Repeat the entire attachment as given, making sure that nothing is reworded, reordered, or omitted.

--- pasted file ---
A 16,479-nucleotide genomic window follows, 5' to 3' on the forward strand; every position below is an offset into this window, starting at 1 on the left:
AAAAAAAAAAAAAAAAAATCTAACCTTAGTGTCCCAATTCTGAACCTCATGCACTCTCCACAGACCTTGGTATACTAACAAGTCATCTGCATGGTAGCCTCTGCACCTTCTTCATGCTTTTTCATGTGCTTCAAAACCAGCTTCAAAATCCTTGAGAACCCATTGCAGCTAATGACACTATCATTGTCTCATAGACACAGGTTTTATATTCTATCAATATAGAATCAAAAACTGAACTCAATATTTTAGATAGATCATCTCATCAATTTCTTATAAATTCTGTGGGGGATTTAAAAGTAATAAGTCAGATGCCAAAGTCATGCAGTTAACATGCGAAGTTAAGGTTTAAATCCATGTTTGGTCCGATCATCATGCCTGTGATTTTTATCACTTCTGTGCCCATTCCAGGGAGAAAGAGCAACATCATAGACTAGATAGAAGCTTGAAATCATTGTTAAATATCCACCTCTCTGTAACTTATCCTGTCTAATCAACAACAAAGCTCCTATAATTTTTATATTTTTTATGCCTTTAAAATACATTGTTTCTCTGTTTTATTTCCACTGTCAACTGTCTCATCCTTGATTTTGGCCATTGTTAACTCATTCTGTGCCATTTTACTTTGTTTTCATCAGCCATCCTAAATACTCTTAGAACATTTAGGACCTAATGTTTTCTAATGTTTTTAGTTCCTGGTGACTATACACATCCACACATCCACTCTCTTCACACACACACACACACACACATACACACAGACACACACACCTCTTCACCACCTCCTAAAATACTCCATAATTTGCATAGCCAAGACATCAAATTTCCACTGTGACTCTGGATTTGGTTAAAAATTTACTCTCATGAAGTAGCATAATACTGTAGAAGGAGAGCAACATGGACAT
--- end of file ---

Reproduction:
A 16,479-nucleotide genomic window follows, 5' to 3' on the forward strand; every position below is an offset into this window, starting at 1 on the left:
AAAAAAAAAAAAAAAAAATCTAACCTTAGTGTCCCAATTCTGAACCTCATGCACTCTCCACAGACCTTGGTATACTAACAAGTCATCTGCATGGTAGCCTCTGCACCTTCTTCATGCTTTTTCATGTGCTTCAAAACCAGCTTCAAAATCCTTGAGAACCCATTGCAGCTAATGACACTATCATTGTCTCATAGACACAGGTTTTATATTCTATCAATATAGAATCAAAAACTGAACTCAATATTTTAGATAGATCATCTCATCAATTTCTTATAAATTCTGTGGGGGATTTAAAAGTAATAAGTCAGATGCCAAAGTCATGCAGTTAACATGCGAAGTTAAGGTTTAAATCCATGTTTGGTCCGATCATCATGCCTGTGATTTTTATCACTTCTGTGCCCATTCCAGGGAGAAAGAGCAACATCATAGACTAGATAGAAGCTTGAAATCATTGTTAAATATCCACCTCTCTGTAACTTATCCTGTCTAATCAACAACAAAGCTCCTATAATTTTTATATTTTTTATGCCTTTAAAATACATTGTTTCTCTGTTTTATTTCCACTGTCAACTGTCTCATCCTTGATTTTGGCCATTGTTAACTCATTCTGTGCCATTTTACTTTGTTTTCATCAGCCATCCTAAATACTCTTAGAACATTTAGGACCTAATGTTTTCTAATGTTTTTAGTTCCTGGTGACTATACACATCCACACATCCACTCTCTTCACACACACACACACACACACATACACACAGACACACACACCTCTTCACCACCTCCTAAAATACTCCATAATTTGCATAGCCAAGACATCAAATTTCCACTGTGACTCTGGATTTGGTTAAAAATTTACTCTCATGAAGTAGCATAATACTGTAGAAGGAGAGCAACATGGACAT